Tuesday, November 10, 2009

"It's Time to Deliver" in Your Chapter

Time to deliver
from our Friends at The Apathy Myth: a Blog for America's Student Leaders
Someone emailed me a question this week: "What is the best advice you can give to student organizations and student life people during this time of recession, slashed budgets, and depressing economics." My first reaction was to advise that people should keep their chins up and be optimistic. But, after more thought, here's my answer.

"It's time to deliver."

No one cares about what you meant to do. No one wants to hear excuses. No one has any patience for people who whine, and under-perform.

Shut up, put in the work, and deliver something. In a current economic climate where people are three months behind on house payments, no one cares about tiny, whiny problems.

I heard this morning on the news that satisfaction with Congress is at a 12-year low in the polls right now. I'm of the opinion (and you may disagree, that's fine) that Congress is actually getting quite a bit done this session. But, I understand why the poll is showing dissatisfaction among regular Americans. When the public is pissed, worried and impatient for progress, the regular machinations of debate and deal-making annoy the public more.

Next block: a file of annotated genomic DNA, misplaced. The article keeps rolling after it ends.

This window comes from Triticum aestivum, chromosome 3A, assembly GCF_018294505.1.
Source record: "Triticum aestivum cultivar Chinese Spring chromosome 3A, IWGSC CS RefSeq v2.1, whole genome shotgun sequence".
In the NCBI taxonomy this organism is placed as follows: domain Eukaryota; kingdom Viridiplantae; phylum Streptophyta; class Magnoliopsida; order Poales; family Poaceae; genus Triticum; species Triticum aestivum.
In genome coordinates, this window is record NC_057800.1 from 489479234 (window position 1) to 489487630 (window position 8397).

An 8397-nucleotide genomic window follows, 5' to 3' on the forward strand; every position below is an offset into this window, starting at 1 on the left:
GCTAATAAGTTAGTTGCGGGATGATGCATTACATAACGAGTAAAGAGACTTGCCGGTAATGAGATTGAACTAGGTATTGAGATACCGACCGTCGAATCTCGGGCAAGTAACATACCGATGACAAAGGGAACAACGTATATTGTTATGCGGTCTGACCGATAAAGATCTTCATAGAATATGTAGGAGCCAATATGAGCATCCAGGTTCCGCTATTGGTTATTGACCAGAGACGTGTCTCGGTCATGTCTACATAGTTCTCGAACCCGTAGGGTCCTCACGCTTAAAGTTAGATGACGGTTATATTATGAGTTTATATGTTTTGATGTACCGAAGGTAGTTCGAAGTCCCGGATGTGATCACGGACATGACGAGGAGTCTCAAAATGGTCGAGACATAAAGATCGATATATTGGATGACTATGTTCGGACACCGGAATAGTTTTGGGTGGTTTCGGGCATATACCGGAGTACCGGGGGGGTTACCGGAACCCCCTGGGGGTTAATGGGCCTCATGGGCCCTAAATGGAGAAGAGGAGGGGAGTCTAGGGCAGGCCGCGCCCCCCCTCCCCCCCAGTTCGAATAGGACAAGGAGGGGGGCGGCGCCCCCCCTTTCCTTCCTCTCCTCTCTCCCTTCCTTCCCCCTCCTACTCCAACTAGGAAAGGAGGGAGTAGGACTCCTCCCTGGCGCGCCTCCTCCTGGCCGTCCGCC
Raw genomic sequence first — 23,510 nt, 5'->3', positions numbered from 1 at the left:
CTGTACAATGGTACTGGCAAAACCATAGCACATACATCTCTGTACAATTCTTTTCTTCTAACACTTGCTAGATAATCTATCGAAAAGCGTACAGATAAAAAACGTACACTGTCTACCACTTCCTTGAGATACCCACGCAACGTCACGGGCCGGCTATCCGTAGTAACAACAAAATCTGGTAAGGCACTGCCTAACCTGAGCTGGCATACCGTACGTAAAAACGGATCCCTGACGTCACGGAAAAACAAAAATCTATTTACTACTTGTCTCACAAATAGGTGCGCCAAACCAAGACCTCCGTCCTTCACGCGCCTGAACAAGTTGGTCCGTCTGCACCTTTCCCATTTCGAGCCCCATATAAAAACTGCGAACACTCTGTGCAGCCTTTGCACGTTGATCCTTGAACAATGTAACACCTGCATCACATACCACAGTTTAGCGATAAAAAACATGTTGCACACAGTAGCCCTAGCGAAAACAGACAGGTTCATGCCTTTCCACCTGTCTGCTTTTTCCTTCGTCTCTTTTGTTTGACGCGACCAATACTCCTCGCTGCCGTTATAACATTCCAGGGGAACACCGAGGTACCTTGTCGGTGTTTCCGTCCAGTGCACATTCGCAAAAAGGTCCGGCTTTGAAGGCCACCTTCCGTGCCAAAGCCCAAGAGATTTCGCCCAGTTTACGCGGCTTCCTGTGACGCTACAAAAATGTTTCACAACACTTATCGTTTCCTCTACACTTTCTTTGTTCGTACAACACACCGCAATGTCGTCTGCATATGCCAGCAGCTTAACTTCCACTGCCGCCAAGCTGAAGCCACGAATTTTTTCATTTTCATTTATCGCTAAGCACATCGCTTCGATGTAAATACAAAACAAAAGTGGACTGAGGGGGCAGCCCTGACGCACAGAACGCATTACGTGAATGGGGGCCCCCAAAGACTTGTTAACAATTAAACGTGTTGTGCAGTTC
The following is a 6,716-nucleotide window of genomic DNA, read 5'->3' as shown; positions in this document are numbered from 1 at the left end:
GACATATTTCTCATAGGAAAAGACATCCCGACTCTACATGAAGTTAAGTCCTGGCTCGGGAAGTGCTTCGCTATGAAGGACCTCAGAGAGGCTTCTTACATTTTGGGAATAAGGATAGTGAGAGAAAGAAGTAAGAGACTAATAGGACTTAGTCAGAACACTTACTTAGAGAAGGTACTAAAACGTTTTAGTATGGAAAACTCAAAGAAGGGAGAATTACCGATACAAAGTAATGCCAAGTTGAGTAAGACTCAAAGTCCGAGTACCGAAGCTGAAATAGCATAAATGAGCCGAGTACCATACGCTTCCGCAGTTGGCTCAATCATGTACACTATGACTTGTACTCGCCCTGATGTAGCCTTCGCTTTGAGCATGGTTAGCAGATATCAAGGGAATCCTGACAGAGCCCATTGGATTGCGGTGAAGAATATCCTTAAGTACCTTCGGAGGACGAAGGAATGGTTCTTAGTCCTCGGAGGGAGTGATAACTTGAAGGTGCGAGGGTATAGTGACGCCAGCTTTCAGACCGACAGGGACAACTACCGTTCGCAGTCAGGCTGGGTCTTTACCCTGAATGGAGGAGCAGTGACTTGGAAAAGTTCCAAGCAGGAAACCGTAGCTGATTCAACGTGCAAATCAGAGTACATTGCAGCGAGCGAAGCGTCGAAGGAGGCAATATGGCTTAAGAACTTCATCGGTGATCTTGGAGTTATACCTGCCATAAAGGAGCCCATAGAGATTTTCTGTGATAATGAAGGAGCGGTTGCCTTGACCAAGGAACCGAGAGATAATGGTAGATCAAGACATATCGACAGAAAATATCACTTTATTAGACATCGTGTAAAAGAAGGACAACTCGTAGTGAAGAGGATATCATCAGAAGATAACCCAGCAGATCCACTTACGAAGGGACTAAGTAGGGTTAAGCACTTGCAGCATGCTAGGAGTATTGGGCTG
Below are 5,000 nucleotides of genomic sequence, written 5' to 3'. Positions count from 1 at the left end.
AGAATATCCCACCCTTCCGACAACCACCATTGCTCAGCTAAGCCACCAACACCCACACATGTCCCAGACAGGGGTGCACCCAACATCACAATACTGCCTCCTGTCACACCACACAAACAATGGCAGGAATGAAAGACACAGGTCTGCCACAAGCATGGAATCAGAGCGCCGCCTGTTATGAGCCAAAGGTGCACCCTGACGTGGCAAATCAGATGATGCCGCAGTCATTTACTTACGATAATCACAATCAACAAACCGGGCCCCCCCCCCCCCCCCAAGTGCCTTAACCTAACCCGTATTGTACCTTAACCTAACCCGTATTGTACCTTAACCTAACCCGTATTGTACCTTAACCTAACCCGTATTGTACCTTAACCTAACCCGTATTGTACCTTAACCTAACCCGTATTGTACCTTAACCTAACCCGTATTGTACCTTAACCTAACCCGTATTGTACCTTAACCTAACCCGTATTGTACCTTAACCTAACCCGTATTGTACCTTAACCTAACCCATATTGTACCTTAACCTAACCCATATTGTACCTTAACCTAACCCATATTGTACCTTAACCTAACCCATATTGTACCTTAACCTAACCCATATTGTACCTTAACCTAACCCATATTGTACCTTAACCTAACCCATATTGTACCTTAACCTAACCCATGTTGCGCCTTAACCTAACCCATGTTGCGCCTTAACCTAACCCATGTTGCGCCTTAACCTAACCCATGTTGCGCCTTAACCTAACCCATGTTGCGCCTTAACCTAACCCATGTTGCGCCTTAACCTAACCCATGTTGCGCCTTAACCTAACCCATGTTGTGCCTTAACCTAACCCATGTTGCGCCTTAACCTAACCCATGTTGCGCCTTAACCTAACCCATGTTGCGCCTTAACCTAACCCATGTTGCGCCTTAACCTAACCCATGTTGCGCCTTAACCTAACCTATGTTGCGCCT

When the environment is worrisome, it's also impatient and demanding. It's time to deliver.

Same thing when it comes to your organization. People (your members and your constituents) are looking for results. They don't want politics, posturing, excuses or lengthy explanations of why you can't get something done. They don't care if it's hard, or if your budget is slashed, or if you're having to work more hours. They don't want big, flashy impressive events. They want you to do your job and produce something of value.

My best advice to student organizations right now? Buckle down, and produce. Don't aim to impress. Don't take on wild new projects. Fix what's broken, focus on getting the job done. Get rid of leaders who aren't stepping up and doing their jobs. Make sure your finances are in order, and make sure you have a plan in case your dollars decline. Find economies, and say goodbye to the partnerships, the events, and the processes that drain away resources.

To student life people: appreciate the fact that you have a job, make yourself invaluable to everyone counting on you, and guide people to the other side of this mess. You need to deliver, also. Make sure your time is spent on efforts that yield visible results.

Right now, three strong achievements beat the hell out of wild plans and promises.
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